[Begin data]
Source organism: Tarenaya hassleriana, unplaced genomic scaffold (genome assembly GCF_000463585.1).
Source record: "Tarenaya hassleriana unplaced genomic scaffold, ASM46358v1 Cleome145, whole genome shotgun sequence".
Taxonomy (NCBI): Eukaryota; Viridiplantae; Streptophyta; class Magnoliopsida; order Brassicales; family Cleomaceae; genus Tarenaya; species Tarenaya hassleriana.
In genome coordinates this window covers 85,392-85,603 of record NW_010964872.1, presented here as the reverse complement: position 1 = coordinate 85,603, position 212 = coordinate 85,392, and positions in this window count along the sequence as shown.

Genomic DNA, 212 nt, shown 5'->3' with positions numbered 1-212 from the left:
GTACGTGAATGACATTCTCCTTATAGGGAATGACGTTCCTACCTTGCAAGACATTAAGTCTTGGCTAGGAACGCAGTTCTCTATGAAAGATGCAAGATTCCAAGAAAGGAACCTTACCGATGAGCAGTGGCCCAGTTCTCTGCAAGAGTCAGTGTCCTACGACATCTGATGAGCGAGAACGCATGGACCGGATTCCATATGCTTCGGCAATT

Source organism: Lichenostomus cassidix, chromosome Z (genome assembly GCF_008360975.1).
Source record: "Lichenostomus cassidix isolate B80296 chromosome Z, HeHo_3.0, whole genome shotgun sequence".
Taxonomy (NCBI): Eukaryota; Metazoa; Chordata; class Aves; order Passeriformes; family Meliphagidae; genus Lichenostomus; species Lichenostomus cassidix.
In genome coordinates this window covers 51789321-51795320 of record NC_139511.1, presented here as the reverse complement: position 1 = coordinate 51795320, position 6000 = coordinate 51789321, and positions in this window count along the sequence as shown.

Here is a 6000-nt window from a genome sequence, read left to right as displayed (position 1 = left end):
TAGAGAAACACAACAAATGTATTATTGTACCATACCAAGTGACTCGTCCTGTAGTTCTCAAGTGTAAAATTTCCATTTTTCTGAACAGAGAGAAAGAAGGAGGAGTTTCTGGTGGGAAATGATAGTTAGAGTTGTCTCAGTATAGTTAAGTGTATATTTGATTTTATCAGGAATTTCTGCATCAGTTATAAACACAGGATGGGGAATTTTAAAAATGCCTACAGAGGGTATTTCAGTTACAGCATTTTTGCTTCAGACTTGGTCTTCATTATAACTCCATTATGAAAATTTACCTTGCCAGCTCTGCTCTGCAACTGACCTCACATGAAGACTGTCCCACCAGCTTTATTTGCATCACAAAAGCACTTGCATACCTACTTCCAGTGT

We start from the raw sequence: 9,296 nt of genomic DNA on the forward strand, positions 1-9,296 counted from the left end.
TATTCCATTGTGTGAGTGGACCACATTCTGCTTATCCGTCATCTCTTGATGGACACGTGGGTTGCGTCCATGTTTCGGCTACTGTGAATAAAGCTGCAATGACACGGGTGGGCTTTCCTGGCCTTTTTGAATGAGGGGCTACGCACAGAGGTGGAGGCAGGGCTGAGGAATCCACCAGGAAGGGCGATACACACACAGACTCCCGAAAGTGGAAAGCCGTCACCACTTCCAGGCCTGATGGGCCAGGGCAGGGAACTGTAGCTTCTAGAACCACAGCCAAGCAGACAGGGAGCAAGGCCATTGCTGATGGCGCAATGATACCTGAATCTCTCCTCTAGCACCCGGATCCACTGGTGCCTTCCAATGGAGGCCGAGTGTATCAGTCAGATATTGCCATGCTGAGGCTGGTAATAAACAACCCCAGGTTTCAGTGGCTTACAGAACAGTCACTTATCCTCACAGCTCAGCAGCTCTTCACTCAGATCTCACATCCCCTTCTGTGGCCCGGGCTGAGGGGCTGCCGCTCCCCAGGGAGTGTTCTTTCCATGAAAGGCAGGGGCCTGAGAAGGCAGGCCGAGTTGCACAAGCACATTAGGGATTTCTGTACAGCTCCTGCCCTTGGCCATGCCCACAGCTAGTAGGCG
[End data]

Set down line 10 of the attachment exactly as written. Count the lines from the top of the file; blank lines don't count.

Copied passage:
In genome coordinates this window covers 51789321-51795320 of record NC_139511.1, presented here as the reverse complement: position 1 = coordinate 51795320, position 6000 = coordinate 51789321, and positions in this window count along the sequence as shown.